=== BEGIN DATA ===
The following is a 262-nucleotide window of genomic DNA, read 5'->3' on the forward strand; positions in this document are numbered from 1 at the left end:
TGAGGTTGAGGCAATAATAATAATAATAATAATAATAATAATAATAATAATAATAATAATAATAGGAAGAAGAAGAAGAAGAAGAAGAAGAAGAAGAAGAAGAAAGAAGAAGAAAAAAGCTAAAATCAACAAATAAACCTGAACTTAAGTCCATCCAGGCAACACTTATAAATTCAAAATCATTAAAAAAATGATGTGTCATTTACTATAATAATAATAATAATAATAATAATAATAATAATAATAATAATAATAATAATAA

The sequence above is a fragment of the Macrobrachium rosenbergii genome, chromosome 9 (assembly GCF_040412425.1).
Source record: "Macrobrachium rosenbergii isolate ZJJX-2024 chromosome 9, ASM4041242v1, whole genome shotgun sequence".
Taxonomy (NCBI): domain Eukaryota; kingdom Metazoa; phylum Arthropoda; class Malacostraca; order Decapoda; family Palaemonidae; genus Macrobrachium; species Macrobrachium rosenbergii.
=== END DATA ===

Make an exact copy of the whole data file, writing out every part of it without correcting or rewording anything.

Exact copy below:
The following is a 262-nucleotide window of genomic DNA, read 5'->3' on the forward strand; positions in this document are numbered from 1 at the left end:
TGAGGTTGAGGCAATAATAATAATAATAATAATAATAATAATAATAATAATAATAATAATAATAGGAAGAAGAAGAAGAAGAAGAAGAAGAAGAAGAAGAAGAAAGAAGAAGAAAAAAGCTAAAATCAACAAATAAACCTGAACTTAAGTCCATCCAGGCAACACTTATAAATTCAAAATCATTAAAAAAATGATGTGTCATTTACTATAATAATAATAATAATAATAATAATAATAATAATAATAATAATAATAATAATAA

The sequence above is a fragment of the Macrobrachium rosenbergii genome, chromosome 9 (assembly GCF_040412425.1).
Source record: "Macrobrachium rosenbergii isolate ZJJX-2024 chromosome 9, ASM4041242v1, whole genome shotgun sequence".
Taxonomy (NCBI): domain Eukaryota; kingdom Metazoa; phylum Arthropoda; class Malacostraca; order Decapoda; family Palaemonidae; genus Macrobrachium; species Macrobrachium rosenbergii.